# How many arrangements of $\{a,2b,3c,4d, 5e\}$ have no identical consecutive letters?

How many arrangements of $\{a,2b,3c,4d, 5e\}$ have no identical consecutive letters?

I find it very tough... Could anyone have some good ways?

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What does, for instance, 2b mean? That we have something like 2 of the letter b? – mixedmath Oct 26 '11 at 23:23
– Mariano Suárez-Alvarez Oct 27 '11 at 0:10
OEIS has very sparse information on this sequence. If anything general comes out of this question, it should probably be submitted there. – Henning Makholm Oct 27 '11 at 0:30
I'm no expert, but I think these problems are pretty hard. There is a fun article by Blom, Englund, and Sandell called The Mississippi problem (American Statistician, Vol 52 (1998) 49-50) that outlines naive attacks on similar problems. – Byron Schmuland Oct 27 '11 at 0:32
@mixedmath It means 2 b's. – Vladimir Oct 27 '11 at 0:41

I do not have any explicit formula (this could be hard), but invested some time into an enumeration program. This is a nice exercise in backtracking. The heart of the algorithm is the recursive procedure generate():

void generate(int* avail, int N, int* a, int pos) {
// avail[i]: number of available letters i (i = 0, 1, .. N-1)
// a: generated arrangement a[0], a[1], ... a[n-1] (small n, n = N(N+1)/2)
// pos: currently generated position in the arrangement a

int n = N * (N + 1) / 2; // length of the generated sequence
if (pos >= n) {
visit(a, n); // one final arrangement, break recursion
return;
}
for (int k = 0; k < N; ++k) {
if (avail[k] > 0) { // skip if no available letters
if (pos == 0 || a[pos-1] != k) { // skip equal neighbors
a[pos] = k; // fill position pos with letter k
avail[k] -= 1; // consume the letter k
generate(avail, N, a, pos + 1); // recurse at next position
avail[k] += 1; // put the used letter back
}
}
}
}


I provide a general complete running program in C++, for all arrangements {1*a, 2*b, 3*c, ... N*letter[N]} (well, until overflow occurs - this could be avoided by porting to Java and using BigInteger).

Number of arrangements:
1*a : 1
1*a 2*b : 1
1*a 2*b 3*c : 10
1*a 2*b 3*c 4*d : 1074
1*a 2*b 3*c 4*d 5*e : 1637124


The results agree with those on OEIS.

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This is an alternative approach to compute this numbers using a computer. The set of all words we are trying to count is of course finite, to it is a regular language. Luckily, it is easy to construct an automaton which recognizes it, so we can look at the adjacency matrix of the machine and compute its powers. The obvious automaton has $(2+n)n!$ vertices, which is pretty huge.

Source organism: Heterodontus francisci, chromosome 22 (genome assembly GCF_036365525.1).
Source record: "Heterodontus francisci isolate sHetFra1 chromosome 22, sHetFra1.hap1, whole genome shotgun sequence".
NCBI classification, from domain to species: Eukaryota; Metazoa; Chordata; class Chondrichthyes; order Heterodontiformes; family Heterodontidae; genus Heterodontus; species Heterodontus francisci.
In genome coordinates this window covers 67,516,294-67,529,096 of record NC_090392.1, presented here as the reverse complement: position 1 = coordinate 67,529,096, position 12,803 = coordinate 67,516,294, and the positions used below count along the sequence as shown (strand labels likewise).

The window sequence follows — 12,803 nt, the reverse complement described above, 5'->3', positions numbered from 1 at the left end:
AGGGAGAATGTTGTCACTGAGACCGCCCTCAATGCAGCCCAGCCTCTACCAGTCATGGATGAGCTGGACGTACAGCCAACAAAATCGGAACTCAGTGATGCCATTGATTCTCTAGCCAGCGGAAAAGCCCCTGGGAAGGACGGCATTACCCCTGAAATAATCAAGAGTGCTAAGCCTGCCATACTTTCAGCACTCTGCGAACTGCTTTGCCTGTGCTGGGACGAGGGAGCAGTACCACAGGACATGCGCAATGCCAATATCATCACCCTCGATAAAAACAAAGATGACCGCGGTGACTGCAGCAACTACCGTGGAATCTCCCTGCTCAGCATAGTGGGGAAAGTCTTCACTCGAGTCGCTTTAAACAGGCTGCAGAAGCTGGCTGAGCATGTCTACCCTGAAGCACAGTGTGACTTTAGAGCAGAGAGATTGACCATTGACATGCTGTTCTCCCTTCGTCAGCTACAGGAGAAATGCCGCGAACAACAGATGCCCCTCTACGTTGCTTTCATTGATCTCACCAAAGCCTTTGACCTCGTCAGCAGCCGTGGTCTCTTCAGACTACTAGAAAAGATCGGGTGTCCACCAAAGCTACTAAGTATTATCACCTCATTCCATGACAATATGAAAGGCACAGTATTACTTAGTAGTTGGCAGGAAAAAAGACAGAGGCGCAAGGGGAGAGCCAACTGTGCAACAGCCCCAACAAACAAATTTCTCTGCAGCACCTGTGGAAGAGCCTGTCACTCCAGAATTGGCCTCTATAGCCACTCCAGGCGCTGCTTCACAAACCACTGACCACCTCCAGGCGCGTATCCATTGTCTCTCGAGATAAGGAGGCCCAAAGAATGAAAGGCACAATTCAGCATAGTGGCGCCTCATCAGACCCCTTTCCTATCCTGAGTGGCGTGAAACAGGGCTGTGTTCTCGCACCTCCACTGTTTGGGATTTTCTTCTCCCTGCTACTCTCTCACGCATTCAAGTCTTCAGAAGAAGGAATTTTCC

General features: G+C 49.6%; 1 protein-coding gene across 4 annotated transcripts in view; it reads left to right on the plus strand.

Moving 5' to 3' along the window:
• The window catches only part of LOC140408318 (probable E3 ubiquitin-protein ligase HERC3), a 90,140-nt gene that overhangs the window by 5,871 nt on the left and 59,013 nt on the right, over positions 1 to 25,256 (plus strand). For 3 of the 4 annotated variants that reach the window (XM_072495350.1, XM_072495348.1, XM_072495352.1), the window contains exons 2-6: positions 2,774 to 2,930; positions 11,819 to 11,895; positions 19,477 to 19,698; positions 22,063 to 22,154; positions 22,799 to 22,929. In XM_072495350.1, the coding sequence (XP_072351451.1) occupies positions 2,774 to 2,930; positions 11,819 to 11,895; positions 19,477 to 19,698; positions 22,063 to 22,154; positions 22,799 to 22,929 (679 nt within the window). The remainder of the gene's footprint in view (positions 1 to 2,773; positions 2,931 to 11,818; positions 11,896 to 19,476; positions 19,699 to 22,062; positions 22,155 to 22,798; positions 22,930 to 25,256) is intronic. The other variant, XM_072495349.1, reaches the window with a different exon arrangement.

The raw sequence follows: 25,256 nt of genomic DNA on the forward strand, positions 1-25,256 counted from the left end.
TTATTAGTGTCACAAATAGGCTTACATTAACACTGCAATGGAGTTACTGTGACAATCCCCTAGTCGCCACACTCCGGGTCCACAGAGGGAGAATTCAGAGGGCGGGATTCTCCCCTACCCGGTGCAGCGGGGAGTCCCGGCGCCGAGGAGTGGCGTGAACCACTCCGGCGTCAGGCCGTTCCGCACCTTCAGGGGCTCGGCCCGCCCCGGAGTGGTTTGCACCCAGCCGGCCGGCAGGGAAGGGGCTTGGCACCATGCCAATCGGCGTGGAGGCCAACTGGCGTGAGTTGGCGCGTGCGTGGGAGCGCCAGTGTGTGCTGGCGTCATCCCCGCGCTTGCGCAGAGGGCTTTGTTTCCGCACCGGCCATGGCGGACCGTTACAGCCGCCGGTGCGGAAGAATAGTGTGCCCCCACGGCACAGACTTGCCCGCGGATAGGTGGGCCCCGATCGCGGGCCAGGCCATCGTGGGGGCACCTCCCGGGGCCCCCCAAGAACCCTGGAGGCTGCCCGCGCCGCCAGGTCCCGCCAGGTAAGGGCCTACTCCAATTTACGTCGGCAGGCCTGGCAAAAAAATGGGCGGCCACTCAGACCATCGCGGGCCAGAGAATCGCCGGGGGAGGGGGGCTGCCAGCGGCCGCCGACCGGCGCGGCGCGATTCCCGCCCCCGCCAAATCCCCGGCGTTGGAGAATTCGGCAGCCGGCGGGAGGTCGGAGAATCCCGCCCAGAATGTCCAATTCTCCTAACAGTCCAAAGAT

The actual computation of the matrix powers takes time similar to $$\log\binom{n+1}{2}(n+2)^3n!^3$$ if one uses repeated squaring.

Can someone get an asymtotics idea of the actual result we are computing to compare this algorithm with something like Jiri's (which obviously taes time linear in the result) ?

In mathematica, we can code this with

vertices[n_] :=
Join[
{start, bottom},
Flatten[
Table[st[a, is], {a, 1, n},  {is,
Tuples[Table[Range[0, i], {i, 1, n}]]}
], 1]
]

rules[n_] :=
Join[
Table[{start, i} -> st[i, MapAt[# - 1 &, Range[n], i]], {i,
1, n}],
Table[{bottom, i} -> bottom, {i, 1, n}],
Flatten[Table[
{st[a, is], b} ->
If[a == b || is[[b]] == 0,
bottom, st[b, MapAt[# - 1 &, is, b]]],
{a, 1, n}, {b, 1, n}, {is, Tuples[Table[Range[0, i], {i, 1, n}]]}
], 2]
]

toMatrix[rs_, n_, vs_] :=
SparseArray[
Flatten@Table[
With[{src = Position[vs, v][[1, 1]],
dest = Position[vs, {v, i} /. rs][[1, 1]]},
{src, dest} -> If[src === bottom || dest === bottom, 0, 1]
], {v, vs}, {i, n}] ,
{Length[vs], Length[vs]}
]

go[n_] := Module[{vs = vertices[n], a, m},
a = Position[vs, start][[1, 1]];
Print[n, ": Matrix size : ", Length[vs]];
m = MatrixPower[
Transpose@toMatrix[rules[n], n, vs],
Binomial[n + 1, 2],
SparseArray[{a -> 1}, {Length[vs]}]
];
Total[m[[Position[vs, st[_, {0 ..}]][[All, 1]]]]]
]


Using this code, I can evaluate

go /@ Range[1..5]


to get

1, 1, 10, 1074, 1637124


in 57 seconds.

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Impressive! (spaces) – Byron Schmuland Oct 28 '11 at 15:20
This is the computation of a row of a power of a very, very sparse $01$-matrix. There are better ways to do that than use mathematica, so maybe this can compute a couple more of the elements. The 2843464512159537301384360263178682136716160 mentioned in the OEIS is out of reach for this method, though! – Mariano Suárez-Alvarez Oct 28 '11 at 15:23